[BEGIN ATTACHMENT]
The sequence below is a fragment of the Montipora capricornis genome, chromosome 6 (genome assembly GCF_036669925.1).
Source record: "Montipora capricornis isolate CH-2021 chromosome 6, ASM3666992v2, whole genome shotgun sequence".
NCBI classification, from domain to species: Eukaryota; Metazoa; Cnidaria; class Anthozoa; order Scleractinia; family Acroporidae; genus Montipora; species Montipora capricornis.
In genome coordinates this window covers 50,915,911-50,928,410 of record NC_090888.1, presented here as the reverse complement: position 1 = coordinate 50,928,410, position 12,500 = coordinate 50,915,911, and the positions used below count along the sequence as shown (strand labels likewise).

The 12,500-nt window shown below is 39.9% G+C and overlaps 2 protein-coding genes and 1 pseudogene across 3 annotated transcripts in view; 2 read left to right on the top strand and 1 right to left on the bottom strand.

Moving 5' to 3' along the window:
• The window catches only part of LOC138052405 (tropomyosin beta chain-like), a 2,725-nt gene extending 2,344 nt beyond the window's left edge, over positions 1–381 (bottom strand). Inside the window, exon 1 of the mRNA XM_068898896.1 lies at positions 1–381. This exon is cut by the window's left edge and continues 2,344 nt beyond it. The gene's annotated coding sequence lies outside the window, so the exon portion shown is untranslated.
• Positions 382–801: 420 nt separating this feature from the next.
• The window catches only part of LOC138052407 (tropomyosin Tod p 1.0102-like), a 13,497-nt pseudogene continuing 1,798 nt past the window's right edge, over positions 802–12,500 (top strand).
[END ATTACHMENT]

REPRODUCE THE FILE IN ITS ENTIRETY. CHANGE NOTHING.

The sequence below is a fragment of the Montipora capricornis genome, chromosome 6 (genome assembly GCF_036669925.1).
Source record: "Montipora capricornis isolate CH-2021 chromosome 6, ASM3666992v2, whole genome shotgun sequence".
NCBI classification, from domain to species: Eukaryota; Metazoa; Cnidaria; class Anthozoa; order Scleractinia; family Acroporidae; genus Montipora; species Montipora capricornis.
In genome coordinates this window covers 50,915,911-50,928,410 of record NC_090888.1, presented here as the reverse complement: position 1 = coordinate 50,928,410, position 12,500 = coordinate 50,915,911, and the positions used below count along the sequence as shown (strand labels likewise).

The 12,500-nt window shown below is 39.9% G+C and overlaps 2 protein-coding genes and 1 pseudogene across 3 annotated transcripts in view; 2 read left to right on the top strand and 1 right to left on the bottom strand.

Moving 5' to 3' along the window:
• The window catches only part of LOC138052405 (tropomyosin beta chain-like), a 2,725-nt gene extending 2,344 nt beyond the window's left edge, over positions 1–381 (bottom strand). Inside the window, exon 1 of the mRNA XM_068898896.1 lies at positions 1–381. This exon is cut by the window's left edge and continues 2,344 nt beyond it. The gene's annotated coding sequence lies outside the window, so the exon portion shown is untranslated.
• Positions 382–801: 420 nt separating this feature from the next.
• The window catches only part of LOC138052407 (tropomyosin Tod p 1.0102-like), a 13,497-nt pseudogene continuing 1,798 nt past the window's right edge, over positions 802–12,500 (top strand).